Yikes does this sound familiar to me. Quality of life assessments are incredibly subjective. In fact I have spent the last 30 years railing against the beliefs of others who deem my quality of life inherently inferior simply because I am paralyzed. If we as a society permit others to judge people with a disability as inferior abuse will remain rampant. The ADA will continue to be ignored. Thus when I read the article in question I immediately thought of a recent article in another medical journal Lancet. The WHO has reported that children with disabilities are four times more likely to experience violence when compared to typical nondisabled children. In the words of Etienne Krug, Director of WHO's Department of Violence and Injury Prevention and Disability "children with disabilities are disproportionately vulnerable to violence and their needs have been neglected for far too long." Why are children with disabilities abused? Risk factors include stigma, discrimination and ignorance about disability all of which are social problems.

One last point: I got to meet Barb Farlow earlier this month and went to the Hockey Hall of Fame with her two youngest sons and her eldest son. Spending the day with the Farlow family brought back a flood of warm memories--I am the product of a large Catholic family. I had great fun the day we met and was delighted to meet another person dedicated to protecting and advocating for the rights of people with a disability. We may be few in numbers but our resolve is strong. 


Unknown said...

Having taught a very healthy teenager with trisomy 18 for a year I can say unequivocally that his condition was very compatible with life. And although from time to time he made my life difficult, I would have to say that he had a very good and happy life with two parents who loved him and a school system dedicated to at least make him comfortable and welcome. When we look at a person with a disability such as this and say that there is no "quality of life", perhaps it is because we are not doing our jobs making sure that their quality of life is as good as ours.

Annie said...

Bill, thanks for posting about our research. We are thrilled by the positive media attention we received pursuant to the journal's press release and by the emails of appreciation we have received from thoughtful physicians in influential positions.

I wish to make clear that our goal for Annie was to provide care only if she could live happily and comfortably. I don't want readers to assume that this was a situation where parents were in denial and the child was medically futile.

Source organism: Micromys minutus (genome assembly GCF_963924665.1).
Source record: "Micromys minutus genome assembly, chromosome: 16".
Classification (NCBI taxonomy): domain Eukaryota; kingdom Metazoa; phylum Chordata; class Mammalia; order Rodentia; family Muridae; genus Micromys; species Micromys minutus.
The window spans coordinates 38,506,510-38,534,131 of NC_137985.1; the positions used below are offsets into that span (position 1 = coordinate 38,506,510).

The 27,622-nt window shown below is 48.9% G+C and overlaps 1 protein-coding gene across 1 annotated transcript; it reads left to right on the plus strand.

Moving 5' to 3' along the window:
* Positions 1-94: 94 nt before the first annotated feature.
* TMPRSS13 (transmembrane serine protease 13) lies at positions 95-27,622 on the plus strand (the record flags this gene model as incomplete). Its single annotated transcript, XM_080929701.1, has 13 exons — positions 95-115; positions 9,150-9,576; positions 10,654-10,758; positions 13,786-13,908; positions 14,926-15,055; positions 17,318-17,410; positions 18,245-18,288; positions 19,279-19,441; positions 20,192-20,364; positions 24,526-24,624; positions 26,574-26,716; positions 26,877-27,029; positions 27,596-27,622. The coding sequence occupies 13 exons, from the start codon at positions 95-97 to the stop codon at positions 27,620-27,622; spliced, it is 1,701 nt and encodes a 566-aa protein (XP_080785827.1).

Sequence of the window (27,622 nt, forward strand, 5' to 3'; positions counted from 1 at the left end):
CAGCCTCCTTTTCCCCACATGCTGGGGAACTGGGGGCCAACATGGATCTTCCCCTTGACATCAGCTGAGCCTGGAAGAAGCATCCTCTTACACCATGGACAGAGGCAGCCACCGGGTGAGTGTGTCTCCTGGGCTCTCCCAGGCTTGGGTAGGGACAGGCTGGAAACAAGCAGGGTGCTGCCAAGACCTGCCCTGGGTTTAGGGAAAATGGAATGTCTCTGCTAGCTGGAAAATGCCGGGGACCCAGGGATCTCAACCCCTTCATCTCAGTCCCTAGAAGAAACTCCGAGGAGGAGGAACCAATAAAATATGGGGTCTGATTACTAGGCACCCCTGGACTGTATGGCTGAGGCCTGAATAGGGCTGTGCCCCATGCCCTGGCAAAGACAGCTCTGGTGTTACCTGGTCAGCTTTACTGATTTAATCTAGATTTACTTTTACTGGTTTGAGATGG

At no time have we been told that our daughter's death was inevitable or that she could not be helped. Nobody knows why Annie had respiratory distress and the absent final records give few clues about the cause of her sudden and inexplicable decline shortly after I briefly left the room. The Coroner's pediatric committee declared that the care was not appropriate and the hospital apologized, writing "sometimes" communication for children like Annie was not as they would wish. My husband and I were omnipresent and had a positive, respectful relationship with all staff. Annie did not have the serious brain and heart anomalies associated with the condition.

There is good reason to question the mortality rates for Annie's genetic condition. Fifty years ago, when trisomy 13 was first identified, survival rates were greater. It seems as if the genetic label associated with the certainty of significant disability had an effect on the care of these children and they did not benefit from advances in medicine and technology as other children have. Also, none of the population studies which report the grim rates provide detail into the care provided/withheld or the code status of the children.

International guidelines exist, and have been adopted by most countries, that explicitly recommend limitations in care for infants with trisomy 13 in part on the basis of "unacceptable morbidity." Yet the medical literature, until now, was void of description about the parental perspective of the quality of the lives of these children and that of their families. I believe that policy development of this nature is unethical.